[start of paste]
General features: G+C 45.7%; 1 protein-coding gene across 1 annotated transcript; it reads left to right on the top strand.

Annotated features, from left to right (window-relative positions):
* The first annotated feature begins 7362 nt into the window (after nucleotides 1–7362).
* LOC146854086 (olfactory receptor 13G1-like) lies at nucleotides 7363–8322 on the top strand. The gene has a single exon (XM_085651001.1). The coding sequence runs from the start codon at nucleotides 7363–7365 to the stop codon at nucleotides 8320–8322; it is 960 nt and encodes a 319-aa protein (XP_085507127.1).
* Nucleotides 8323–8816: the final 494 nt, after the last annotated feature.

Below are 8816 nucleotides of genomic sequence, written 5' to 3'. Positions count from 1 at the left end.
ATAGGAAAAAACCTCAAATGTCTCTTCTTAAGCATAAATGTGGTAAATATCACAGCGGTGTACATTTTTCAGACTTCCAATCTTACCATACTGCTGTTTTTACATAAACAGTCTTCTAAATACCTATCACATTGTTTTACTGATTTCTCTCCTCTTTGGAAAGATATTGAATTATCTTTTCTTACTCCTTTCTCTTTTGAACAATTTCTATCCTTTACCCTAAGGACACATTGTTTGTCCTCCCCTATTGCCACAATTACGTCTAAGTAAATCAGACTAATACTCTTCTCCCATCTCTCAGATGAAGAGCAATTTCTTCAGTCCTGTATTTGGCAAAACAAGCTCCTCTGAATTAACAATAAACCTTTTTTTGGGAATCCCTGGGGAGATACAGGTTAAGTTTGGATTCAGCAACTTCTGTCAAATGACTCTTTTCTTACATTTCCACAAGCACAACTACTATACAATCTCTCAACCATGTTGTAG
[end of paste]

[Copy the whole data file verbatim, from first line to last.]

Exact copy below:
General features: G+C 45.7%; 1 protein-coding gene across 1 annotated transcript; it reads left to right on the top strand.

Annotated features, from left to right (window-relative positions):
* The first annotated feature begins 7362 nt into the window (after nucleotides 1–7362).
* LOC146854086 (olfactory receptor 13G1-like) lies at nucleotides 7363–8322 on the top strand. The gene has a single exon (XM_085651001.1). The coding sequence runs from the start codon at nucleotides 7363–7365 to the stop codon at nucleotides 8320–8322; it is 960 nt and encodes a 319-aa protein (XP_085507127.1).
* Nucleotides 8323–8816: the final 494 nt, after the last annotated feature.

Below are 8816 nucleotides of genomic sequence, written 5' to 3'. Positions count from 1 at the left end.
ATAGGAAAAAACCTCAAATGTCTCTTCTTAAGCATAAATGTGGTAAATATCACAGCGGTGTACATTTTTCAGACTTCCAATCTTACCATACTGCTGTTTTTACATAAACAGTCTTCTAAATACCTATCACATTGTTTTACTGATTTCTCTCCTCTTTGGAAAGATATTGAATTATCTTTTCTTACTCCTTTCTCTTTTGAACAATTTCTATCCTTTACCCTAAGGACACATTGTTTGTCCTCCCCTATTGCCACAATTACGTCTAAGTAAATCAGACTAATACTCTTCTCCCATCTCTCAGATGAAGAGCAATTTCTTCAGTCCTGTATTTGGCAAAACAAGCTCCTCTGAATTAACAATAAACCTTTTTTTGGGAATCCCTGGGGAGATACAGGTTAAGTTTGGATTCAGCAACTTCTGTCAAATGACTCTTTTCTTACATTTCCACAAGCACAACTACTATACAATCTCTCAACCATGTTGTAG